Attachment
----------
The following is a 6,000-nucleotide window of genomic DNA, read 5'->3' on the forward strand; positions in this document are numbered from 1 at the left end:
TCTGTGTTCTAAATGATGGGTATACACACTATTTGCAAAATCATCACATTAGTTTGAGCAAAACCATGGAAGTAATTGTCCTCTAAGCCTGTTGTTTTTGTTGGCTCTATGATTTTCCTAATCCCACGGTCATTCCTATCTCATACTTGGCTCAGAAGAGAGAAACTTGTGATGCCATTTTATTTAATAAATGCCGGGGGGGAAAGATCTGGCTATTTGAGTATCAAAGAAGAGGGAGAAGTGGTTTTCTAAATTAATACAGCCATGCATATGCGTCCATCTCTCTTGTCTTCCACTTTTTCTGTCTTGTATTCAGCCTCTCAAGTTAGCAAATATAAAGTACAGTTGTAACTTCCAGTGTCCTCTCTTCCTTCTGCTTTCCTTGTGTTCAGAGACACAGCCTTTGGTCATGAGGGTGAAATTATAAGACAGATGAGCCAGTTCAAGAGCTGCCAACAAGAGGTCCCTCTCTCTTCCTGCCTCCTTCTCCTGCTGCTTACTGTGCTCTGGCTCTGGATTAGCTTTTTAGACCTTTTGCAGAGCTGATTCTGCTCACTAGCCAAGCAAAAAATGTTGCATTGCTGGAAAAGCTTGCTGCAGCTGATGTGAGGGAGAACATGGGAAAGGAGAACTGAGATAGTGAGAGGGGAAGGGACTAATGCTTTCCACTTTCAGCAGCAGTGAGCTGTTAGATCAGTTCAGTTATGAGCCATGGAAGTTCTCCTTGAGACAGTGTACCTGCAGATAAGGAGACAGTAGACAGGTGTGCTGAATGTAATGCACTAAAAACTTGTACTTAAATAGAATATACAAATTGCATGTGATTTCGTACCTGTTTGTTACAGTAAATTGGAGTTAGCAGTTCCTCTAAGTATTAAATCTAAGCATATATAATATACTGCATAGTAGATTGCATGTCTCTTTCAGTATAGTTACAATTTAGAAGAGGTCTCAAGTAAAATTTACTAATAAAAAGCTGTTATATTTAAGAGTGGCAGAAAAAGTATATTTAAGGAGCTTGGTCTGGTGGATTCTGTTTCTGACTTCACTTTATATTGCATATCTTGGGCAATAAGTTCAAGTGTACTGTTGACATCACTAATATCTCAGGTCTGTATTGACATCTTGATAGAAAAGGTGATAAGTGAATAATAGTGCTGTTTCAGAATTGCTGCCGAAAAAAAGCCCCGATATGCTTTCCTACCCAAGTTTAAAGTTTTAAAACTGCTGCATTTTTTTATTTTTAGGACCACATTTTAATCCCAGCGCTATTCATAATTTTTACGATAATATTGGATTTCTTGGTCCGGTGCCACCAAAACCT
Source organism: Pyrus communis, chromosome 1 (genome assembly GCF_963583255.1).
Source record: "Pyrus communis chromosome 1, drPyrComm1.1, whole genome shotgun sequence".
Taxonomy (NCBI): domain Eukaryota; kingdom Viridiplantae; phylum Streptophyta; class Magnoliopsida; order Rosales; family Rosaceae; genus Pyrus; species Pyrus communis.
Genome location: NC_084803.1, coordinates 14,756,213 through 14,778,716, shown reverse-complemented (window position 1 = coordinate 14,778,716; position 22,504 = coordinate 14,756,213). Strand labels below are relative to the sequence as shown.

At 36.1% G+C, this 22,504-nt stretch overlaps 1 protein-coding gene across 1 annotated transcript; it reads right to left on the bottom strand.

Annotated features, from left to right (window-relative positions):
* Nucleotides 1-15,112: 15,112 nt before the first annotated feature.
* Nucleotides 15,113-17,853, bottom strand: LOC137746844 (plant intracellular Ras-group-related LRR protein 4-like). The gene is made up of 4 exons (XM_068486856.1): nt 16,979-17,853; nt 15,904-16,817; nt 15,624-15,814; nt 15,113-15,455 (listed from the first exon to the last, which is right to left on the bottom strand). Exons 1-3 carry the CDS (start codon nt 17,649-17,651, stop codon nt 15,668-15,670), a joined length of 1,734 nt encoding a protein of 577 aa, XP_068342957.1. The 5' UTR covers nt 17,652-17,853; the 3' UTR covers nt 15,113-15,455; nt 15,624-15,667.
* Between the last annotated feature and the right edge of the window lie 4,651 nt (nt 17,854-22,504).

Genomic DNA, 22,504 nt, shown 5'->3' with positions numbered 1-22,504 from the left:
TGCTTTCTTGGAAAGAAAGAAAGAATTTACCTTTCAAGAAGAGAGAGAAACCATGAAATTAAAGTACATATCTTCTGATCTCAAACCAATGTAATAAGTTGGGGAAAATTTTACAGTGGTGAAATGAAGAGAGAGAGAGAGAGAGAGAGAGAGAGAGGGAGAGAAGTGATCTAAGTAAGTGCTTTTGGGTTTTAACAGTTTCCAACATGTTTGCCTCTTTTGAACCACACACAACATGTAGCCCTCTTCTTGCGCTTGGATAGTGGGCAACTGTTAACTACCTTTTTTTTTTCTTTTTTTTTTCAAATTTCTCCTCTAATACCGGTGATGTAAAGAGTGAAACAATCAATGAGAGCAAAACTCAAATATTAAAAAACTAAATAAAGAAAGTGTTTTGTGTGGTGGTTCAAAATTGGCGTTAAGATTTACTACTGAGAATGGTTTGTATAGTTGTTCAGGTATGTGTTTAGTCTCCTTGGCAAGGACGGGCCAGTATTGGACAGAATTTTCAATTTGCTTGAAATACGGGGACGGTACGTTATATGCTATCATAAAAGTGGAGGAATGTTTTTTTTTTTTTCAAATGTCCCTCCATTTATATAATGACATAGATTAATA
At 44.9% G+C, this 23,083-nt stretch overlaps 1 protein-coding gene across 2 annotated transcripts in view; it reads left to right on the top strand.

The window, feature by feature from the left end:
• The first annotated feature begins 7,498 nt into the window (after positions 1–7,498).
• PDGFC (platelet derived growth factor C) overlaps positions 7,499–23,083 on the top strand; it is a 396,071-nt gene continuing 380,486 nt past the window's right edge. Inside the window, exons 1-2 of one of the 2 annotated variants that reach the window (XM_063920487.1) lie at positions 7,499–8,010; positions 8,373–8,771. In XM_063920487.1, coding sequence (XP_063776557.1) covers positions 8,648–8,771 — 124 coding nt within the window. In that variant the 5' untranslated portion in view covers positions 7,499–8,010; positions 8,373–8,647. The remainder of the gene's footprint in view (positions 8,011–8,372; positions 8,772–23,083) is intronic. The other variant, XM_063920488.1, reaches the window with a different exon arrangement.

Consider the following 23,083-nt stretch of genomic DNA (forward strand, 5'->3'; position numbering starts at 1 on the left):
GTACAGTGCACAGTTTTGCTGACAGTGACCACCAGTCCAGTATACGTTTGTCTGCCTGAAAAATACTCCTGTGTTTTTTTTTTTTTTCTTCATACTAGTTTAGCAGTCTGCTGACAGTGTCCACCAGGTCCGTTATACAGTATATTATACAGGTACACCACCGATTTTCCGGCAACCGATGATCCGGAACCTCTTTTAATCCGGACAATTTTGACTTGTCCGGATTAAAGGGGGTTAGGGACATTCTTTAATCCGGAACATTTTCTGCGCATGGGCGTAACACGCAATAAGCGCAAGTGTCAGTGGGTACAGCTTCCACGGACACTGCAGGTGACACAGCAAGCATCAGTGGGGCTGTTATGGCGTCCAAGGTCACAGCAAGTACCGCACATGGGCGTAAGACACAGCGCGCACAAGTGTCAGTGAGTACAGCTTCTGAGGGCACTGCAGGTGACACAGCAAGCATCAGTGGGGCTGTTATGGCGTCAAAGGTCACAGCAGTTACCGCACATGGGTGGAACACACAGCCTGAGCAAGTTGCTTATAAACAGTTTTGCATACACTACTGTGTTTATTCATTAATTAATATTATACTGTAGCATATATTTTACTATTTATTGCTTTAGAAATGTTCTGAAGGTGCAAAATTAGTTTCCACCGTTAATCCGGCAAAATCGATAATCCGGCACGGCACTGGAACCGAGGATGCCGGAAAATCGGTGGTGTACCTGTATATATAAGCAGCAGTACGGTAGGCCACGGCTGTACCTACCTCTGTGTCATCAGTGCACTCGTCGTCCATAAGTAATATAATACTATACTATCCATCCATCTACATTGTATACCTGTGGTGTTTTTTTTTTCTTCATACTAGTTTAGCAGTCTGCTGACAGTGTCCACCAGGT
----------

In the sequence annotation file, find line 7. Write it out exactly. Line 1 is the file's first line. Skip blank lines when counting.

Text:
At 36.1% G+C, this 22,504-nt stretch overlaps 1 protein-coding gene across 1 annotated transcript; it reads right to left on the bottom strand.